(CNN) -- Alan Morris talked very fast about the dangers of thyroid gland radiation poisoning as his business line rang incessantly in the background.
"Look, I really have to go," Morris said as he abruptly ended the telephone interview to fill another order.
Morris is president of Anbex Inc., one of only two FDA-approved U.S. manufacturers of potassium iodide, a medication that can block the thyroid glands of human beings and animals from absorbing excessive amounts of radiation from a nuclear accident.
Experts believe that many of the dangers posed by overexposure to nuclear fallout, including cancer, can be diminished by blocking thyroid absorption of radiation.
On Friday, a massive earthquake and tsunami triggered what is being called Japan's worst nuclear emergency since World War II. Since, Morris said his Williamsburg, Virginia-based company has received hundreds, if not thousands, of calls from potential buyers in Asia as well as repeat U.S. customers suddenly seeking to replenish their stockpiles of the drug.
So, too, has Fleming Pharmaceuticals in Missouri, which, according to the FDA, is the only U.S. manufacturer of the anti-radiation medication in liquid form. Anbex is the only company in the United States that manufactures the tablet form of potassium iodide, according to the FDA.
Fleming's owner, Debbie Fleming-Wurdak, said her is currently getting inundated by more calls than her 85 employees can handle. She and company President Phill Dritsas said they are looking to add temporary employees to help handle the flood of calls.
They also said they've added a second shift and are considering staying open around the clock until the current crisis is over.
Officials for both companies said the deluge of requests stemming from Japan's nuclear crisis comes as state and local governments, hospitals, schools and other institutions in the United States have expressed renewed interest in replenishing their supplies. That's partly because the threat of nuclear fallout in Japan appears to have heightened demand in this country, they said.
It is also because some of those stockpiled medications are close to expiring. That includes the 6 million doses of liquid potassium iodide provided to the U.S. government in 2006 by Fleming Pharmaceuticals. The expiration dates for those medications begin in April, Fleming-Wurdak said.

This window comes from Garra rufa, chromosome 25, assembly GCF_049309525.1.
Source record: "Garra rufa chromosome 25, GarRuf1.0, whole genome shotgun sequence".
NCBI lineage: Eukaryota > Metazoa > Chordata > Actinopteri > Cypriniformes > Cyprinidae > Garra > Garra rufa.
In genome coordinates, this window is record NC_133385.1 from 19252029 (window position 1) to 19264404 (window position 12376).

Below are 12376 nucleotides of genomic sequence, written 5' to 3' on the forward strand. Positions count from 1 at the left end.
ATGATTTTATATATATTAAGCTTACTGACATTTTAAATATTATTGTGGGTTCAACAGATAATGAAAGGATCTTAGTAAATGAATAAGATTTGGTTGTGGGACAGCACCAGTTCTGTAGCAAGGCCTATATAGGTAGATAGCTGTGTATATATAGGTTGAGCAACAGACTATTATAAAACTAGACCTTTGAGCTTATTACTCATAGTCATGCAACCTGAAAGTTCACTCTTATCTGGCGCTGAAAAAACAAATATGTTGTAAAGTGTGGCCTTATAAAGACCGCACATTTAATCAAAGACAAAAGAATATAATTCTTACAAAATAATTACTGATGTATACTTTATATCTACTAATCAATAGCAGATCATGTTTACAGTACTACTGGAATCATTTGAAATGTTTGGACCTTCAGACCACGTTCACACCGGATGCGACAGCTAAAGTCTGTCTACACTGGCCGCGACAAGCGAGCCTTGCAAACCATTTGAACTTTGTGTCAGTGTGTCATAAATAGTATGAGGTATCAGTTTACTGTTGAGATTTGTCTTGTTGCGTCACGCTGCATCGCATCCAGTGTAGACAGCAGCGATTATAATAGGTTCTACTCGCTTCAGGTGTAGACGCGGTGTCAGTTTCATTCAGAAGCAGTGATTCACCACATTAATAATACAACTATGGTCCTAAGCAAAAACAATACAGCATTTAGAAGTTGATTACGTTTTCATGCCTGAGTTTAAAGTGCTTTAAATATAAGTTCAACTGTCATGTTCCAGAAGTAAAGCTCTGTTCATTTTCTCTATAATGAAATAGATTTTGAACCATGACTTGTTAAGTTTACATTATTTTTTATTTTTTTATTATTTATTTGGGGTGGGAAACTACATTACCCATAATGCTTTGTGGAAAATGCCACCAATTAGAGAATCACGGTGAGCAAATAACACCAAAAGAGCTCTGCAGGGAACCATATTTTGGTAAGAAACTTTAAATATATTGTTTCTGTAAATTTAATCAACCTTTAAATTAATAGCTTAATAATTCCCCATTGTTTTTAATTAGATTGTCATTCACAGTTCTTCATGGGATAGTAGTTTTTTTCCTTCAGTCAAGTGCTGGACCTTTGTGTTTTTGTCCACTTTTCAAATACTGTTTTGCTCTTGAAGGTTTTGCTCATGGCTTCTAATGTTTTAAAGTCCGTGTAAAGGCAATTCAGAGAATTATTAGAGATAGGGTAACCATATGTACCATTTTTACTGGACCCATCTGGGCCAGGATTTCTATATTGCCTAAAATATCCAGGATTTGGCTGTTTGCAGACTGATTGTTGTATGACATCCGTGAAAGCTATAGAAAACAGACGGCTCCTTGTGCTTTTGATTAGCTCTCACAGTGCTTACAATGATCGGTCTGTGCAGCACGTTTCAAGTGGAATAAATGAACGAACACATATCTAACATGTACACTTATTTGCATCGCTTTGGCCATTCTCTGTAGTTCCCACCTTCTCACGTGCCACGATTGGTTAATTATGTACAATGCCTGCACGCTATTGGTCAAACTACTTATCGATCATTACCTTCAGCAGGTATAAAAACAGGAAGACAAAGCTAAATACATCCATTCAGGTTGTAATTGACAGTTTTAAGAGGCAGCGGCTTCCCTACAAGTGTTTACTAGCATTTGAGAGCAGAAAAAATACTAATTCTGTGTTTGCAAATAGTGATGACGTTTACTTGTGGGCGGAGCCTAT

The U.S. Nuclear Regulatory Commission has said that although weather conditions in Japan have moved "small releases" of radiation from damaged reactors in the Fukushima prefecture out to sea, the United States was "not expected to experience any harmful levels of radioactivity" given the thousands of miles that separate the two countries.
The federal government, Fleming-Wurdak said, isn't currently planning to purchase more potassium iodide for national stockpile.
The Strategic National Stockpile is a repository of vaccines, antibiotics, antidotes and other drugs and supplies for use in natural disaster, pandemic or bioterrorism attack.
Fleming-Wurdak said she began alerting customers that their potassium iodide supplies were starting to expire two weeks ago. That prompted an uptick in orders, including one from New York state for "hundreds of thousands of bottles," she said.
"We don't have enough to meet the current demand," she said.
Fleming-Wurdak said eyedroppers for the medication are particularly in short supply.
Dritsas said the U.S. government should consider tapping into the Strategic National Stockpile for Japanese earthquake victims threatened by nuclear fallout from the Fukushima Daiichi plant.
"Help Japan now," Dritsas said. "In the meantime, we would be definitely working towards filling those quantities that are being ordered now."
Dritsas said he made that request Monday to U.S. Rep. Edward Markey, D-Massachusetts, senior member of the House Energy and Commerce Committee.
Markey has warned that Japan's nuclear accident highlights the vulnerabilities of reactors in the United States. On Monday, he called on the Obama administration to fully implement a provision in the Bioterrorism Preparedness and Response Act of 2002 to make potassium iodide available for anyone who lives within 20 miles of a nuclear power plant.
The federal government has never purchased enough to meet that standard. There is currently only enough of the medication available for populations living within 10 miles of nuclear reactors in the United States, according to U.S. officials.
That's not nearly enough, Morris said. He cited the April 1986 incident at the Chernobyl Nuclear Power Plant in Ukraine, considered the worst nuclear reactor accident ever. Death tolls resulting from the accident have varied widely according to various studies, with totals ranging from the thousands to more than a million.
Several studies have found that the accident led to a rise in thyroid cancer cases in children as far away as Poland.
"Even taking the most conservative numbers, it all says there is something wrong with this picture when we know there isn't more potassium iodide out there," Morris said as he talked on his personal telephone line.
In the background, the other phone was ringing.